JUN 12, 2018 05:33 PM PDT

Plastic and Other Ocean Trash to Blame for Sea Turtle's Death

The innumerable amounts of plastic and bits of trash that reside in Earth’s oceans have been wreaking a lot of havoc on marine wildlife lately. In recent memory, plastic pollution has taken a devastating toll on both a wild harp seal and pilot whale, each of which ate too much of the stuff and died from being unable to digest it.

But the list doesn’t end there; it now seems that an endangered green sea turtle washed up at a Thailand-based beach and later died from similar circumstances.

This poor sea turtle didn't survive after ingesting too much plastic trash.

Image Credit: Marine and Coastal Resource Development Centre/AFP/Getty Images

A team of animal experts allegedly stumbled upon the animal, barely alive, and attempted to help it. They quickly performed X-rays to find out what was wrong, and the procedure revealed all sorts of junk in the animal’s digestive system that didn’t belong there.

The team then attempted to feed the green sea turtle, but it refused to eat. Sadly, it passed away two days later from what can only be described as starvation-related health complications.

Related: Sea turtle has almost 1,000 metal coins surgically-removed from its stomach

After the animal passed away, the team moved forward with an autopsy to learn more about the official cause of death. The autopsy uncovered mounds of shredded plastic, rubber bands, and other kinds of trash lodged inside of the animal’s stomach and intestinal tract.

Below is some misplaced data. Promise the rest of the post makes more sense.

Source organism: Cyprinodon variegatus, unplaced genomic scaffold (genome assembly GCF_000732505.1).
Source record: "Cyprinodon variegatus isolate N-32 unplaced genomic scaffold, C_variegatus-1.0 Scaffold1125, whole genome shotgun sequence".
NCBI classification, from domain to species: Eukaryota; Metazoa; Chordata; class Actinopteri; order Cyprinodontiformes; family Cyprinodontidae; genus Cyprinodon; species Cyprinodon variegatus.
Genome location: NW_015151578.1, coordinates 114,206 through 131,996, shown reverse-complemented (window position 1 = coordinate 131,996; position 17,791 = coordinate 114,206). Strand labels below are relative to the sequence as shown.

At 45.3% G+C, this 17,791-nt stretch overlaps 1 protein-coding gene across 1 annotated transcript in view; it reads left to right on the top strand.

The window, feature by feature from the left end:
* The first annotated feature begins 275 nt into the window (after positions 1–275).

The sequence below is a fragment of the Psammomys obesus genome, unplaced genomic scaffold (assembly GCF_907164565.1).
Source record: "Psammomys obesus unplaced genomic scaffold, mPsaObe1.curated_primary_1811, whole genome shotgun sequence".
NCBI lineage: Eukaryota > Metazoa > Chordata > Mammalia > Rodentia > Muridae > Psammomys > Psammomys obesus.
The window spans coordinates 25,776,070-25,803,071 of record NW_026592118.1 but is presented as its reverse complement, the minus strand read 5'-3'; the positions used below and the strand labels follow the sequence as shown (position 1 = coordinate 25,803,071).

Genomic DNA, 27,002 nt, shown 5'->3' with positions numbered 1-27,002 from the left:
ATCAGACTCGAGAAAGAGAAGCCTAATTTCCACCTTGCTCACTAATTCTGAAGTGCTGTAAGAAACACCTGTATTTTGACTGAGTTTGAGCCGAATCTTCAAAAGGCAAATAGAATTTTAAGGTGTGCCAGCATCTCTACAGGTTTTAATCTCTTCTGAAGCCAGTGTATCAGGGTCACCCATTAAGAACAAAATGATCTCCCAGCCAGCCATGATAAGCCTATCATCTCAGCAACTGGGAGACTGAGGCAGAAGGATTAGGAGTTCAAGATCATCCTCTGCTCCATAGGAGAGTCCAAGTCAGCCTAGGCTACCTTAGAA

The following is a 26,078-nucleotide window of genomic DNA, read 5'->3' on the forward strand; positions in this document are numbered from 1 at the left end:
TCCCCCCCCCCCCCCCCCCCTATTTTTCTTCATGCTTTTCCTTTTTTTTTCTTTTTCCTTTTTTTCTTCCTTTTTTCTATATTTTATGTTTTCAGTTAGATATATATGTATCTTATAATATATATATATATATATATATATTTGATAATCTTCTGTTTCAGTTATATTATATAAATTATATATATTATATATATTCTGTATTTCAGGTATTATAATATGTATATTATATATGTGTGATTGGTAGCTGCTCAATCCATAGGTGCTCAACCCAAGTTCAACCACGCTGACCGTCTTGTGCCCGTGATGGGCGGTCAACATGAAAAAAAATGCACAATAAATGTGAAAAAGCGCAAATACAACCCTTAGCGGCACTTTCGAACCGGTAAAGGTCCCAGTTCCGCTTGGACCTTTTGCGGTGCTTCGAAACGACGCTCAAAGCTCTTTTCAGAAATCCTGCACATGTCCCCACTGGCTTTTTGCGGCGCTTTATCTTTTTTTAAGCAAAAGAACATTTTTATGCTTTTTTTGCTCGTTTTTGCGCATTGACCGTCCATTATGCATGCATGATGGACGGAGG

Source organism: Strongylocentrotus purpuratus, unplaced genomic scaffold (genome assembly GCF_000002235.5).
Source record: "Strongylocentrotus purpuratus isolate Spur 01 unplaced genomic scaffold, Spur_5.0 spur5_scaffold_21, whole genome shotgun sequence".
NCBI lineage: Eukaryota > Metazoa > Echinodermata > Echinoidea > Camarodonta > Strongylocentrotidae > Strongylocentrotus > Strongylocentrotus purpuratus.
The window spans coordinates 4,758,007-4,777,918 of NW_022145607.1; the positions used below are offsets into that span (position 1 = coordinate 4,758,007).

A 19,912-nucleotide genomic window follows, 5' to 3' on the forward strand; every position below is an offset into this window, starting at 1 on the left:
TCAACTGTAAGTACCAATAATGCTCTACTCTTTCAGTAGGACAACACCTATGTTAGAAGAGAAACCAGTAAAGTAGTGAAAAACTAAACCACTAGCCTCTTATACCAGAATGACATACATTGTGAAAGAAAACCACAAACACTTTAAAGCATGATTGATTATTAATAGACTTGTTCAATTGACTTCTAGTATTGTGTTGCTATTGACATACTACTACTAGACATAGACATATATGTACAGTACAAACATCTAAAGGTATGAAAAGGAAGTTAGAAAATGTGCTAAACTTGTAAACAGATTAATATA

The experts found all this inside of the sea turtle's body.

Image Credit: Marine and Coastal Resource Development Centre/AFP/Getty Images

As it would seem, these bits of indigestible matter clogged the digestive tract and inhibited the digestion process. The animal likely suffered a slow and painful death from being unable to eat fresh food or absorb nutrients from the bits of trash.

Related: Sea turtles don't just swim with their flippers, they eat with them too

The results of the failed rescue attempt underscore a disgusting truth about human nature: that our actions needlessly pollute the environment and harm unsuspecting wild animals that mistake our garbage for food.

The only question now is: when is enough going to be enough? It’s time to clean up our act for the sake of wildlife.

Source: Phys.org

About the Author
  • Fascinated by scientific discoveries and media, Anthony found his way here at LabRoots, where he would be able to dabble in the two. Anthony is a technology junkie that has vast experience in computer systems and automobile mechanics, as opposite as those sound.
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